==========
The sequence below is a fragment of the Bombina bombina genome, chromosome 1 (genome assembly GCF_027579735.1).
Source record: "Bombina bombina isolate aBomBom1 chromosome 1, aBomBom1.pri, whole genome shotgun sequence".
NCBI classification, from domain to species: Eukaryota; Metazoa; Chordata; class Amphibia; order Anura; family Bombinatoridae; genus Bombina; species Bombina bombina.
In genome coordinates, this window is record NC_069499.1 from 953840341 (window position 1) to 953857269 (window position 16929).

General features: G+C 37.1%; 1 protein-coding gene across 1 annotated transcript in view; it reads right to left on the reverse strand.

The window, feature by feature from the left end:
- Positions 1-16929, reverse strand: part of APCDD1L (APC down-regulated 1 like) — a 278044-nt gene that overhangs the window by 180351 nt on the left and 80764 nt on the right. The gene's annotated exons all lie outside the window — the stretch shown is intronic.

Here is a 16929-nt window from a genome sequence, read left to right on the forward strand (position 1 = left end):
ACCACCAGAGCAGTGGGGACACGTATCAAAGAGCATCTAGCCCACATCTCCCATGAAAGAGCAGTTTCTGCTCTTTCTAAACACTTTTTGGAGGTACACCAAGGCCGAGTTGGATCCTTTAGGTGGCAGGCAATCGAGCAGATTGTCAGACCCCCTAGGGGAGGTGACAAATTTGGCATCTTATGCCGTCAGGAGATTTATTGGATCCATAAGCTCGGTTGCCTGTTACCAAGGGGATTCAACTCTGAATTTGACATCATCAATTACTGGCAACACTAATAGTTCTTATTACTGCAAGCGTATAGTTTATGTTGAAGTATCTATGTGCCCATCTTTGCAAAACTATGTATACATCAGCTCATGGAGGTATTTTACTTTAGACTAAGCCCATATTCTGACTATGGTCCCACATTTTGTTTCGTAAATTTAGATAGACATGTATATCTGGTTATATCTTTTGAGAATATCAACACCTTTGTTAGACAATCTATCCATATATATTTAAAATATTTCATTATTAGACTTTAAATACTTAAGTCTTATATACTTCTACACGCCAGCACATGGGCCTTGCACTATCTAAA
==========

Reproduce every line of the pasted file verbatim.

The sequence below is a fragment of the Bombina bombina genome, chromosome 1 (genome assembly GCF_027579735.1).
Source record: "Bombina bombina isolate aBomBom1 chromosome 1, aBomBom1.pri, whole genome shotgun sequence".
NCBI classification, from domain to species: Eukaryota; Metazoa; Chordata; class Amphibia; order Anura; family Bombinatoridae; genus Bombina; species Bombina bombina.
In genome coordinates, this window is record NC_069499.1 from 953840341 (window position 1) to 953857269 (window position 16929).

General features: G+C 37.1%; 1 protein-coding gene across 1 annotated transcript in view; it reads right to left on the reverse strand.

The window, feature by feature from the left end:
- Positions 1-16929, reverse strand: part of APCDD1L (APC down-regulated 1 like) — a 278044-nt gene that overhangs the window by 180351 nt on the left and 80764 nt on the right. The gene's annotated exons all lie outside the window — the stretch shown is intronic.

Here is a 16929-nt window from a genome sequence, read left to right on the forward strand (position 1 = left end):
ACCACCAGAGCAGTGGGGACACGTATCAAAGAGCATCTAGCCCACATCTCCCATGAAAGAGCAGTTTCTGCTCTTTCTAAACACTTTTTGGAGGTACACCAAGGCCGAGTTGGATCCTTTAGGTGGCAGGCAATCGAGCAGATTGTCAGACCCCCTAGGGGAGGTGACAAATTTGGCATCTTATGCCGTCAGGAGATTTATTGGATCCATAAGCTCGGTTGCCTGTTACCAAGGGGATTCAACTCTGAATTTGACATCATCAATTACTGGCAACACTAATAGTTCTTATTACTGCAAGCGTATAGTTTATGTTGAAGTATCTATGTGCCCATCTTTGCAAAACTATGTATACATCAGCTCATGGAGGTATTTTACTTTAGACTAAGCCCATATTCTGACTATGGTCCCACATTTTGTTTCGTAAATTTAGATAGACATGTATATCTGGTTATATCTTTTGAGAATATCAACACCTTTGTTAGACAATCTATCCATATATATTTAAAATATTTCATTATTAGACTTTAAATACTTAAGTCTTATATACTTCTACACGCCAGCACATGGGCCTTGCACTATCTAAA